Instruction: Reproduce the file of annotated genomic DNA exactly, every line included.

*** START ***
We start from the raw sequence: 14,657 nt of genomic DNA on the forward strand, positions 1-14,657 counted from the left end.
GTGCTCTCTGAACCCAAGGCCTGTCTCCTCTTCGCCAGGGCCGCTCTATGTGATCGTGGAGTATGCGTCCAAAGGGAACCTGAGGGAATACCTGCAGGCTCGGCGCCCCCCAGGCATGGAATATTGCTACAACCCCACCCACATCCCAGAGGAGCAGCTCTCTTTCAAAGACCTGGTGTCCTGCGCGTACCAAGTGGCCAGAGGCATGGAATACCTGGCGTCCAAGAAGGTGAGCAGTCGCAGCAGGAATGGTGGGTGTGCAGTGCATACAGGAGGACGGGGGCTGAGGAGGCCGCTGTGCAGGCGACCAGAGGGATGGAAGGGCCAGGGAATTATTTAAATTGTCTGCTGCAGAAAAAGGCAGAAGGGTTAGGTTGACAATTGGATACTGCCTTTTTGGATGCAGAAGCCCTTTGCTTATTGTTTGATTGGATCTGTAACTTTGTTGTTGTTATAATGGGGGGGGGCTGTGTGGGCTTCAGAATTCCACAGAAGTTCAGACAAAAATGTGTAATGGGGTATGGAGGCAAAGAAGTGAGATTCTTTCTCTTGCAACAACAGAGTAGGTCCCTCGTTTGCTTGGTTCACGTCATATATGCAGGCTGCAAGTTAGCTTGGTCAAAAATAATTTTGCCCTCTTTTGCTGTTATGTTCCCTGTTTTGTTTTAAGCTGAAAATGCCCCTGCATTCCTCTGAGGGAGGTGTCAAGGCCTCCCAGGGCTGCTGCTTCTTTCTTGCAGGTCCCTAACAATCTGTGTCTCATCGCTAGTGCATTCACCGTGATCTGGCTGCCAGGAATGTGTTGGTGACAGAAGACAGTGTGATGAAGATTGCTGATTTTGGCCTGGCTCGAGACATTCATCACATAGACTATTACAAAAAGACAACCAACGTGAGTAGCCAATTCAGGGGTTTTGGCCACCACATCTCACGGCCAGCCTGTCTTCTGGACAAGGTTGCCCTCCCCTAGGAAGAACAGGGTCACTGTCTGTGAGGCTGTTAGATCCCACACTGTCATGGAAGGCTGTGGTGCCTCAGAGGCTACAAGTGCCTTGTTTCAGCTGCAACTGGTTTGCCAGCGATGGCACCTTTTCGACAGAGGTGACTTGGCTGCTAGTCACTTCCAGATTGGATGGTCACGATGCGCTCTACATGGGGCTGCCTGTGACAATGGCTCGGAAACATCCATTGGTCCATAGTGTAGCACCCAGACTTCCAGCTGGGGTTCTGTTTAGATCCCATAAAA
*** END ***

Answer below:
We start from the raw sequence: 14,657 nt of genomic DNA on the forward strand, positions 1-14,657 counted from the left end.
GTGCTCTCTGAACCCAAGGCCTGTCTCCTCTTCGCCAGGGCCGCTCTATGTGATCGTGGAGTATGCGTCCAAAGGGAACCTGAGGGAATACCTGCAGGCTCGGCGCCCCCCAGGCATGGAATATTGCTACAACCCCACCCACATCCCAGAGGAGCAGCTCTCTTTCAAAGACCTGGTGTCCTGCGCGTACCAAGTGGCCAGAGGCATGGAATACCTGGCGTCCAAGAAGGTGAGCAGTCGCAGCAGGAATGGTGGGTGTGCAGTGCATACAGGAGGACGGGGGCTGAGGAGGCCGCTGTGCAGGCGACCAGAGGGATGGAAGGGCCAGGGAATTATTTAAATTGTCTGCTGCAGAAAAAGGCAGAAGGGTTAGGTTGACAATTGGATACTGCCTTTTTGGATGCAGAAGCCCTTTGCTTATTGTTTGATTGGATCTGTAACTTTGTTGTTGTTATAATGGGGGGGGGCTGTGTGGGCTTCAGAATTCCACAGAAGTTCAGACAAAAATGTGTAATGGGGTATGGAGGCAAAGAAGTGAGATTCTTTCTCTTGCAACAACAGAGTAGGTCCCTCGTTTGCTTGGTTCACGTCATATATGCAGGCTGCAAGTTAGCTTGGTCAAAAATAATTTTGCCCTCTTTTGCTGTTATGTTCCCTGTTTTGTTTTAAGCTGAAAATGCCCCTGCATTCCTCTGAGGGAGGTGTCAAGGCCTCCCAGGGCTGCTGCTTCTTTCTTGCAGGTCCCTAACAATCTGTGTCTCATCGCTAGTGCATTCACCGTGATCTGGCTGCCAGGAATGTGTTGGTGACAGAAGACAGTGTGATGAAGATTGCTGATTTTGGCCTGGCTCGAGACATTCATCACATAGACTATTACAAAAAGACAACCAACGTGAGTAGCCAATTCAGGGGTTTTGGCCACCACATCTCACGGCCAGCCTGTCTTCTGGACAAGGTTGCCCTCCCCTAGGAAGAACAGGGTCACTGTCTGTGAGGCTGTTAGATCCCACACTGTCATGGAAGGCTGTGGTGCCTCAGAGGCTACAAGTGCCTTGTTTCAGCTGCAACTGGTTTGCCAGCGATGGCACCTTTTCGACAGAGGTGACTTGGCTGCTAGTCACTTCCAGATTGGATGGTCACGATGCGCTCTACATGGGGCTGCCTGTGACAATGGCTCGGAAACATCCATTGGTCCATAGTGTAGCACCCAGACTTCCAGCTGGGGTTCTGTTTAGATCCCATAAAA